Day then asked the crowd to imagine joining him in “that yellow limousine — you know, the one from Purple Rain. I think it’s in the basement here somewhere.” (Not a wildly implausible notion, given that the motorcycle from that movie is parked in the lobby.) “We’re going to go back to 1984, and take a trip from the Northside of Minneapolis to the Southside, to the Nacirema Club.”
The Nacirema Club — which Day pointed out was “American” spelled backwards, something I hadn’t noticed — was an actual Minneapolis hotspot back when Morris Day and Prince were still in their high school band Grand Central. What actually happened there has been documented in the invaluable photographs of Charles Chamblis, but what virtually happened there on Friday night was a dance party that had a couple dozen women invited onstage for the Time’s “Ice Cream Castles.”
After a skit that had Day invite one woman (he had to go through a couple before he found one who was older than her early 20s — “got me feeling like a pedophile up here!”) to gamely dance with guitarist Tory Ruffin, leaving me to wonder how that skit goes at venues that aren’t, as Paisley Park is, alcohol-free.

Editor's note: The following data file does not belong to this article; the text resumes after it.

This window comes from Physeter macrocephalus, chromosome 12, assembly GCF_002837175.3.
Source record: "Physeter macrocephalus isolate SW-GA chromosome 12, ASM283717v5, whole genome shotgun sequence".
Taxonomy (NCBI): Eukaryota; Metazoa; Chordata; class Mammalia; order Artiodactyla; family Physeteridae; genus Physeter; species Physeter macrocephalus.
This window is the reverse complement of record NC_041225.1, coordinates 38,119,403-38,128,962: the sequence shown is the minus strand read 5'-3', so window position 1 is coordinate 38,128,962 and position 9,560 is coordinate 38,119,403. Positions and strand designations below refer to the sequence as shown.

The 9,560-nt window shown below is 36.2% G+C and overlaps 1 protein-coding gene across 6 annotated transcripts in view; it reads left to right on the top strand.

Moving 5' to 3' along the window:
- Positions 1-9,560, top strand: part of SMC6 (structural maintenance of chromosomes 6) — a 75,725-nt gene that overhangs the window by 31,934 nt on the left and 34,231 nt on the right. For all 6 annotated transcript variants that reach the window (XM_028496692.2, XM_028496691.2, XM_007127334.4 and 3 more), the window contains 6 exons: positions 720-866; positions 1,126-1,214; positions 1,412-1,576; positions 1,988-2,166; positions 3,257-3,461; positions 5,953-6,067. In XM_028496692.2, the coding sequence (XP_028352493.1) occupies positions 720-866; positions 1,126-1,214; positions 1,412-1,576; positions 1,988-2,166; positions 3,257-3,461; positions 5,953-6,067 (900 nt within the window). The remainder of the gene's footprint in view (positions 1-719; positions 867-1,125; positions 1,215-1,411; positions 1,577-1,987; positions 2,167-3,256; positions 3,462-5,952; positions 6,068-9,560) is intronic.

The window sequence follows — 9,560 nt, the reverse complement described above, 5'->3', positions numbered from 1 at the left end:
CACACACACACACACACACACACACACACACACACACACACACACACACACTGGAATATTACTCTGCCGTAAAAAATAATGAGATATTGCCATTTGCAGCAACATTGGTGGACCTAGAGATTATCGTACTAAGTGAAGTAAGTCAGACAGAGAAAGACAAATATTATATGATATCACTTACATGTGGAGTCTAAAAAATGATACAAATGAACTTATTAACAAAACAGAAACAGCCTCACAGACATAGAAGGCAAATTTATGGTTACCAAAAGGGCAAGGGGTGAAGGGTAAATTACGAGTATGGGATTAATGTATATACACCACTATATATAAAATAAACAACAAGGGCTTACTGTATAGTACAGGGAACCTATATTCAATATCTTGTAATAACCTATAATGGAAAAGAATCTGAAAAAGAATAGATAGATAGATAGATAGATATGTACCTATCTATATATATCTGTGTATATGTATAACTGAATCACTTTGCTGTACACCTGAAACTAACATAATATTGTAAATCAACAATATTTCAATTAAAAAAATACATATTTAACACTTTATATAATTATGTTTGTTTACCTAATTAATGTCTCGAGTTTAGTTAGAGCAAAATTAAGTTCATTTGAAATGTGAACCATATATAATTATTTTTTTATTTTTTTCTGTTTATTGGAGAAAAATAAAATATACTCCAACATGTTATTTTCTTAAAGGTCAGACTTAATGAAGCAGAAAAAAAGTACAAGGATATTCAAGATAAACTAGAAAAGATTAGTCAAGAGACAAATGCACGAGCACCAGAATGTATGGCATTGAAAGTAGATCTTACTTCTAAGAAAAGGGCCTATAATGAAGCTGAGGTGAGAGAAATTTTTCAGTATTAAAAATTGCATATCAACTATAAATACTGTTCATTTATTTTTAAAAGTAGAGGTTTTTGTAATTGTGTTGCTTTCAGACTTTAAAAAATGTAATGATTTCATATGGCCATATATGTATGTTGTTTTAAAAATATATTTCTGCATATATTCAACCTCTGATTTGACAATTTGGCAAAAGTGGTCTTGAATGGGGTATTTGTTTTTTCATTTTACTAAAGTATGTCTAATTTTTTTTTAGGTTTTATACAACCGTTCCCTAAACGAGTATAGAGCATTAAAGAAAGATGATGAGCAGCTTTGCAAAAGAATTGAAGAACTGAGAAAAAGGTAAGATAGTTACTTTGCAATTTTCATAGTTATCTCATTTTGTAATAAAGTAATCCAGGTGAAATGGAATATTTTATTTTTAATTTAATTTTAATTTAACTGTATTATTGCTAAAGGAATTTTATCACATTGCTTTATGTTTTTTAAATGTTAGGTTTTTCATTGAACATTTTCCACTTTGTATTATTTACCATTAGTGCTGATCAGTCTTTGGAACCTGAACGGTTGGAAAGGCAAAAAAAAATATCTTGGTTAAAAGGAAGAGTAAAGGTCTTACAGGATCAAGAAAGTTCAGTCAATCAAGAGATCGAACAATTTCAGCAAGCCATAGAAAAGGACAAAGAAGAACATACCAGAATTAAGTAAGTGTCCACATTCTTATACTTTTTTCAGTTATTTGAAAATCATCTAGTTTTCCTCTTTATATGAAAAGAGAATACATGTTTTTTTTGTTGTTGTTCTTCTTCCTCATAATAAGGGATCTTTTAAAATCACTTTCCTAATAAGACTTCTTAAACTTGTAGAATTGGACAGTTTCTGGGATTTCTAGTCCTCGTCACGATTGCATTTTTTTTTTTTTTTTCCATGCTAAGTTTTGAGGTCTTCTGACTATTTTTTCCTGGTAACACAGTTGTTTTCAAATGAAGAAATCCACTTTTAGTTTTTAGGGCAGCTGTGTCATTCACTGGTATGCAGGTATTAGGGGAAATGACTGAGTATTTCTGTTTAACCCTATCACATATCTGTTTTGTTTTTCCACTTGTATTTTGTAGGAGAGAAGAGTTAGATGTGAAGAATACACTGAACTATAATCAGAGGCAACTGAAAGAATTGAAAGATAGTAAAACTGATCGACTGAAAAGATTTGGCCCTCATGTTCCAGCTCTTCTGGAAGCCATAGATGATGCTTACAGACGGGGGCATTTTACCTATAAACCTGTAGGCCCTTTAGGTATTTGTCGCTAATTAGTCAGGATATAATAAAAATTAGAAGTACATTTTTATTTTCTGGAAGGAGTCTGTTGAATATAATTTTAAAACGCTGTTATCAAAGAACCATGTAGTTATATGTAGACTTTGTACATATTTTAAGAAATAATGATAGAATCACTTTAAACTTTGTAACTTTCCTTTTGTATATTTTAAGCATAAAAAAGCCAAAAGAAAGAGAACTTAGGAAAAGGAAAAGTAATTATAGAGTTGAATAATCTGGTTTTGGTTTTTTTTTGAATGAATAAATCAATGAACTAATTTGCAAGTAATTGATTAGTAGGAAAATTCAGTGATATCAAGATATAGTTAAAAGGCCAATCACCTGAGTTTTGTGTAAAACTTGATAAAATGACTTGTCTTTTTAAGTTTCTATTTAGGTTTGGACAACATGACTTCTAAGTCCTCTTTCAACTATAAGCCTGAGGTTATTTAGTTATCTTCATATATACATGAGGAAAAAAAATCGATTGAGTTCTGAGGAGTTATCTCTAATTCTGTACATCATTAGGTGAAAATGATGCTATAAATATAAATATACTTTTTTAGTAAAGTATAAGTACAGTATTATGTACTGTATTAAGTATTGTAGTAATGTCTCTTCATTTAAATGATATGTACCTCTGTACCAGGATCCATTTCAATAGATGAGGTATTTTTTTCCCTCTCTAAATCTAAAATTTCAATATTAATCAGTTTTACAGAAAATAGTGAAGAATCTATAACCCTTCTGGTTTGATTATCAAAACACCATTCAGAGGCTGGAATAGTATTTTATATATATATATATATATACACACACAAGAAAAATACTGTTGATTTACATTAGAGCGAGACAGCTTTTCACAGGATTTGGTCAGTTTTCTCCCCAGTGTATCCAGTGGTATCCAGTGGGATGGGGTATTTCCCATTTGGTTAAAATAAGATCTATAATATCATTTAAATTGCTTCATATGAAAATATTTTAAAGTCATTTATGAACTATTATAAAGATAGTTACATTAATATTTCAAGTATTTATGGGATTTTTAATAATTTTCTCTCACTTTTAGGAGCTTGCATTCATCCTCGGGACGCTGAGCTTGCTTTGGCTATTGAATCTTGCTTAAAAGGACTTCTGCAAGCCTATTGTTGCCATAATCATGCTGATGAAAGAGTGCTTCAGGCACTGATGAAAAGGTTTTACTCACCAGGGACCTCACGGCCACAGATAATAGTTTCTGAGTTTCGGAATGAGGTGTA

“If you’ve been following this band since 1981,” declared Day, “you know where this party’s about to go!” The band tore back into their set, which concluded with “The Bird” and, for an encore, the indelible “Jungle Love.”
(Before the encore, fans got a special treat: Day took a turn at the drumset, while Johnson stepped out to pick up a guitar and rip a searing take on “Black Cat,” the Janet Jackson chart-topper that Johnson co-produced when Rhythm Nation 1814 producers Jimmy Jam and Terry Lewis decided that hard rock wasn’t their forte.)
After spending his entire adult life playing a silky-smooth, hyper-confident version of himself, Day commands the stage like a prizefighter. A quick left (check the watch), a quick right (check the mirror), a feint (mop the brow), and a hop (a hop) — and he still leaves ’em floored.
Though Prince wasn’t seen onstage, he made his approval clear on Twitter — and hinted that his postponed European tour might be getting a reboot. “LONG LIVE THE MPLS. SOUND!!! MORRIS DAY & THE TIME RULE!!! WE ALL THANK U ALL & ALL OF US THANKEACHOTHER!! EUROPE IS CALLING..PICKUP THE PH-”